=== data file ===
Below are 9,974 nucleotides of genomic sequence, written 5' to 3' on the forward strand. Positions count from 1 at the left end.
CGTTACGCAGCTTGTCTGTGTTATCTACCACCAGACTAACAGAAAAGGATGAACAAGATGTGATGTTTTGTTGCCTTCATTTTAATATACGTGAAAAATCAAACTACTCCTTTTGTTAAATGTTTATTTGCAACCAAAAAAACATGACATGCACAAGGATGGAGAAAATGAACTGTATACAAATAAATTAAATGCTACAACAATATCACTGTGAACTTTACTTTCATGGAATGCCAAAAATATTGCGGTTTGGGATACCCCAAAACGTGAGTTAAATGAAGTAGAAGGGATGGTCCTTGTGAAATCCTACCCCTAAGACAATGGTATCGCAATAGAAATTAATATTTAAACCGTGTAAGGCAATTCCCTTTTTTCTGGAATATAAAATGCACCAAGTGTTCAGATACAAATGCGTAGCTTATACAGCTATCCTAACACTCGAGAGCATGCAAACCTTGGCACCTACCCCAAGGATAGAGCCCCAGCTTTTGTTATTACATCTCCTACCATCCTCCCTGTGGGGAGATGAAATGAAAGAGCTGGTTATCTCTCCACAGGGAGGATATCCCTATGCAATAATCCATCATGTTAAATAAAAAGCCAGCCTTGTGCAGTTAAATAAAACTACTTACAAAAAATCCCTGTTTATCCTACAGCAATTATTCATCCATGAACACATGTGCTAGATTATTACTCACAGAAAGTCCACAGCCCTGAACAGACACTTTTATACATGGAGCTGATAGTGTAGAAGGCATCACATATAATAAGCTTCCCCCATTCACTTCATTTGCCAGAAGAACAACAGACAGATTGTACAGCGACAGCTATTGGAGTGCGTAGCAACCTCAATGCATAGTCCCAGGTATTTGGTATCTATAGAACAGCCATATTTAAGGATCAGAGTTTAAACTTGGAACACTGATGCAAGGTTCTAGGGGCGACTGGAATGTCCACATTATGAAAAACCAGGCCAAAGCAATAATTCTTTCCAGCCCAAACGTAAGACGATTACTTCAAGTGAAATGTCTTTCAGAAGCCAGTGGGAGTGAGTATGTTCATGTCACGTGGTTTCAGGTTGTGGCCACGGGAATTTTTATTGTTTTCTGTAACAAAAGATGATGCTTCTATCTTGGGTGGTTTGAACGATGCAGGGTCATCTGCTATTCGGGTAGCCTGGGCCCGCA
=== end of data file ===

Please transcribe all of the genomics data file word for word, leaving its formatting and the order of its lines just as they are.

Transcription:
Below are 9,974 nucleotides of genomic sequence, written 5' to 3' on the forward strand. Positions count from 1 at the left end.
CGTTACGCAGCTTGTCTGTGTTATCTACCACCAGACTAACAGAAAAGGATGAACAAGATGTGATGTTTTGTTGCCTTCATTTTAATATACGTGAAAAATCAAACTACTCCTTTTGTTAAATGTTTATTTGCAACCAAAAAAACATGACATGCACAAGGATGGAGAAAATGAACTGTATACAAATAAATTAAATGCTACAACAATATCACTGTGAACTTTACTTTCATGGAATGCCAAAAATATTGCGGTTTGGGATACCCCAAAACGTGAGTTAAATGAAGTAGAAGGGATGGTCCTTGTGAAATCCTACCCCTAAGACAATGGTATCGCAATAGAAATTAATATTTAAACCGTGTAAGGCAATTCCCTTTTTTCTGGAATATAAAATGCACCAAGTGTTCAGATACAAATGCGTAGCTTATACAGCTATCCTAACACTCGAGAGCATGCAAACCTTGGCACCTACCCCAAGGATAGAGCCCCAGCTTTTGTTATTACATCTCCTACCATCCTCCCTGTGGGGAGATGAAATGAAAGAGCTGGTTATCTCTCCACAGGGAGGATATCCCTATGCAATAATCCATCATGTTAAATAAAAAGCCAGCCTTGTGCAGTTAAATAAAACTACTTACAAAAAATCCCTGTTTATCCTACAGCAATTATTCATCCATGAACACATGTGCTAGATTATTACTCACAGAAAGTCCACAGCCCTGAACAGACACTTTTATACATGGAGCTGATAGTGTAGAAGGCATCACATATAATAAGCTTCCCCCATTCACTTCATTTGCCAGAAGAACAACAGACAGATTGTACAGCGACAGCTATTGGAGTGCGTAGCAACCTCAATGCATAGTCCCAGGTATTTGGTATCTATAGAACAGCCATATTTAAGGATCAGAGTTTAAACTTGGAACACTGATGCAAGGTTCTAGGGGCGACTGGAATGTCCACATTATGAAAAACCAGGCCAAAGCAATAATTCTTTCCAGCCCAAACGTAAGACGATTACTTCAAGTGAAATGTCTTTCAGAAGCCAGTGGGAGTGAGTATGTTCATGTCACGTGGTTTCAGGTTGTGGCCACGGGAATTTTTATTGTTTTCTGTAACAAAAGATGATGCTTCTATCTTGGGTGGTTTGAACGATGCAGGGTCATCTGCTATTCGGGTAGCCTGGGCCCGCA